5. The vibration damping mechanism of claim 1 further comprising first and second pulley arms operatively connected to said first and second idler pulleys, respectively, wherein said first and second idler pulley arm are pivotably attached to said deck, and further comprising stopping means positioned with respect to said pulley arms so as to limit the amount of pivoting of said first and second pulley arms.
6. The vibration damping mechanism of claim 1 wherein the first and second springs are substantially identical springs.
7. A lawn tractor comprising the vibration damping mechanism of claim 1.
Description

This application claims priority from U.S. provisional patent application Ser. No. 60/418,418, entitled VIBRATION DAMPING ASSEMBLY, filed on Oct. 14, 2002.

1. BACKGROUND OF THE INVENTION

A. Field of Invention

This invention pertains to the art of methods and apparatus for damping vibrations, and more specifically to damping vibrations in a lawn tractor equipped with a vegetation mower deck.

B. Description of the Related Art

It is known in the art that lawn tractors equipped with a vegetation mower deck produce vibration during operation of the cutting blades positioned within the mower deck. Such vibration may be at its greatest magnitude and frequency when the operator initially engages the cutting blades. For lawn tractors, the vibration can be felt throughout the vehicle, but often is noticed most prominently by the operator when gripping the lawn tractor's steering wheel. The operator may also feel such vibrations through the floor panels and operator seat.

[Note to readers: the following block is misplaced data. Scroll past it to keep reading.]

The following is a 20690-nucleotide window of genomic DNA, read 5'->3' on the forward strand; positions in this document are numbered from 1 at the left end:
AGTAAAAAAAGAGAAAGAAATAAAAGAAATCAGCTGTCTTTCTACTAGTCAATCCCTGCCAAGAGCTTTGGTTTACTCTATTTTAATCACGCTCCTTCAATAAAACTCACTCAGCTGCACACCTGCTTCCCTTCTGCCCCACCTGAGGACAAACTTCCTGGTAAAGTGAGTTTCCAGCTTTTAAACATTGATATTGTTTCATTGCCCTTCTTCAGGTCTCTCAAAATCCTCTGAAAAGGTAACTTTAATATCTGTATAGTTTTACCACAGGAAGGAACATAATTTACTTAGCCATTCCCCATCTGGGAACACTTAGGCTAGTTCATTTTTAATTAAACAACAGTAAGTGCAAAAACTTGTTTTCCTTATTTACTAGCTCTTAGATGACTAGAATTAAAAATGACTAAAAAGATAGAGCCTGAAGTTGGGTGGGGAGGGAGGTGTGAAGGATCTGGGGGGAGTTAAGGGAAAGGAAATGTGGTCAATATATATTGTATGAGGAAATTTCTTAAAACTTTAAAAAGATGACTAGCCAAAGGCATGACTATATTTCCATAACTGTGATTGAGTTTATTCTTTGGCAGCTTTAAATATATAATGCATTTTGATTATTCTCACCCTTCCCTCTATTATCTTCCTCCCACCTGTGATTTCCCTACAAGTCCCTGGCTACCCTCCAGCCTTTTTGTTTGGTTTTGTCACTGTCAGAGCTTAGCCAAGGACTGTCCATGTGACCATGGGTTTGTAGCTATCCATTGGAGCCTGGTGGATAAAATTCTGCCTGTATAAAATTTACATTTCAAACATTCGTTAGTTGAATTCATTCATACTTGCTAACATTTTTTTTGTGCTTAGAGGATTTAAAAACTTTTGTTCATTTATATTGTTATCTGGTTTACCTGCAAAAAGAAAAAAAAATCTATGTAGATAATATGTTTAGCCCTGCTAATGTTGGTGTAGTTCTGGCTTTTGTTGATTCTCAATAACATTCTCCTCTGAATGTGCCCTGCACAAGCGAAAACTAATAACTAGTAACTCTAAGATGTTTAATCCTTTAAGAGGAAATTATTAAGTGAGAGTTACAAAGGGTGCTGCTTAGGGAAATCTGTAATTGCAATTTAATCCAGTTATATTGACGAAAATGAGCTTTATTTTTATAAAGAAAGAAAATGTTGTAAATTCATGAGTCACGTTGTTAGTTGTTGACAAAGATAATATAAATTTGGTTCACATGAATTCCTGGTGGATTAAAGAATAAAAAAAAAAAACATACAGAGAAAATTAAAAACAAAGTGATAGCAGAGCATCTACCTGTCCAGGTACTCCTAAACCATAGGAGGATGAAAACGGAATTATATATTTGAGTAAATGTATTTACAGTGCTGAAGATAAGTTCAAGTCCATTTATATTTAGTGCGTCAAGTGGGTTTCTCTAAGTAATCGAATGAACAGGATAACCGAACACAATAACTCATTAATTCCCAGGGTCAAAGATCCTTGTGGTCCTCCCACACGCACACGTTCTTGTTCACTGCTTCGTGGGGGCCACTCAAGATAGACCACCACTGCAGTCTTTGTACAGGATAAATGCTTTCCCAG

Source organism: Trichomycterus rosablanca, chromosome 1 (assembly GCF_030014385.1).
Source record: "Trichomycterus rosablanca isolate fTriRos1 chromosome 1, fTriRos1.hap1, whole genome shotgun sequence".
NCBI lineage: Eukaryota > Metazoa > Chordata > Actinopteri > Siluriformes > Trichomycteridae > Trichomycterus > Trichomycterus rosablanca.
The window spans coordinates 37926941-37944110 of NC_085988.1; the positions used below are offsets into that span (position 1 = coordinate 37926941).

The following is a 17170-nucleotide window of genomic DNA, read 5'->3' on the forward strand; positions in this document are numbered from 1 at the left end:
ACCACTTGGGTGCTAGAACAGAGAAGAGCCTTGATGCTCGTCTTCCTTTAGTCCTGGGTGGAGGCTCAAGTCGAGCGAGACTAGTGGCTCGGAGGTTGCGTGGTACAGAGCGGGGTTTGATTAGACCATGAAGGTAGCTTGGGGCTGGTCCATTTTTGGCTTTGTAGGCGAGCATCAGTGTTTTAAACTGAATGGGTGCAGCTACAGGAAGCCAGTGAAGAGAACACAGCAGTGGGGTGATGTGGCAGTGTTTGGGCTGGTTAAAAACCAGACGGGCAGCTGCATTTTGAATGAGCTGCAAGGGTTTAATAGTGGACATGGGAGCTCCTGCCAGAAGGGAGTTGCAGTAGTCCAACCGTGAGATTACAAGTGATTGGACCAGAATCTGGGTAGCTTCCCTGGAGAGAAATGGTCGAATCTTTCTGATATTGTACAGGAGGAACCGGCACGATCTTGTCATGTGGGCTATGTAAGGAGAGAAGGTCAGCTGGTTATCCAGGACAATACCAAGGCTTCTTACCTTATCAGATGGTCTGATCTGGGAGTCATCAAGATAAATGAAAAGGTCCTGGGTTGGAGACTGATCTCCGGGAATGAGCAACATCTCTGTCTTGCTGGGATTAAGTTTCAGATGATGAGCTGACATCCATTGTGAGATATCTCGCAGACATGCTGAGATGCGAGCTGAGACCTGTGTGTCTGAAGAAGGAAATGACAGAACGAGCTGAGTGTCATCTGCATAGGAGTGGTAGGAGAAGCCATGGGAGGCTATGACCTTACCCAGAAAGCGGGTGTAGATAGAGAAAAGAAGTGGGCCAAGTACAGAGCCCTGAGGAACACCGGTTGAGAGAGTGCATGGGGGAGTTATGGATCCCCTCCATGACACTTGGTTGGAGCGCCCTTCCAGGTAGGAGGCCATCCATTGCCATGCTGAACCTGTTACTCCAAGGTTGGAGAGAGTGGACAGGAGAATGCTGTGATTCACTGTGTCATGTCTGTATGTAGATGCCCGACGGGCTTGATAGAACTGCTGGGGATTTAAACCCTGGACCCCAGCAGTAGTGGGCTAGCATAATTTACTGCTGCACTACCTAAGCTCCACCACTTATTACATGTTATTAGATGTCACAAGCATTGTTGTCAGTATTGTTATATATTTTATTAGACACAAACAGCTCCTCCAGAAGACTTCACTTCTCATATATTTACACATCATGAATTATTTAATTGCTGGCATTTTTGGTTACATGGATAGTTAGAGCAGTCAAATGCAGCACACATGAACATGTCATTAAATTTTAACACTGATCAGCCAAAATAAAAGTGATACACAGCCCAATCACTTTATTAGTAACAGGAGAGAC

As mower decks and the associated cutting blades attached within the decks are designed in increasing size, the corresponding vibration also tends to increase. Such vibration is augmented by the corresponding increase in engine size to power the larger cutting blades. Complex vibration damping systems are known in the art. However, what is needed is an effective and inexpensive way to reduce the vibration felt by the operator and transmitted throughout the lawn tractor.

The present invention provides methods and apparatus for reducing the vibration in a lawn tractor equipped with a mower deck. The difficulties inherent in the related art are therefore overcome in a way that is simple and efficient, while providing better and more advantageous overall results.

II. SUMMARY OF THE INVENTION

According to one aspect of the present invention, a lawn tractor is provided which includes a frame, an engine and a mower deck both supported on the frame. The mower deck has at least a first blade pulley connected to a first cutting blade wherein rotation of the first blade pulley causes a corresponding rotation of the first blade. The lawn tractor also has a drive system comprising a drive pulley connected to the engine and a pulley belt connecting the drive pulley to the first blade pulley (a driven pulley). A vibration damping mechanism with a first idler pulley is connected to a slack portion of the pulley belt and a second idler pulley is connected to a tension portion of the pulley belt.

Another aspect of the present invention includes first and second biasing means operatively connected to the first and second idler pulleys.

Yet another aspect of the present invention is the inclusion of an opening in the first and second idler pulleys allowing an associated tool to be inserted in the idler pulleys to assist in disengaging the idler pulleys from the vibration damping assembly.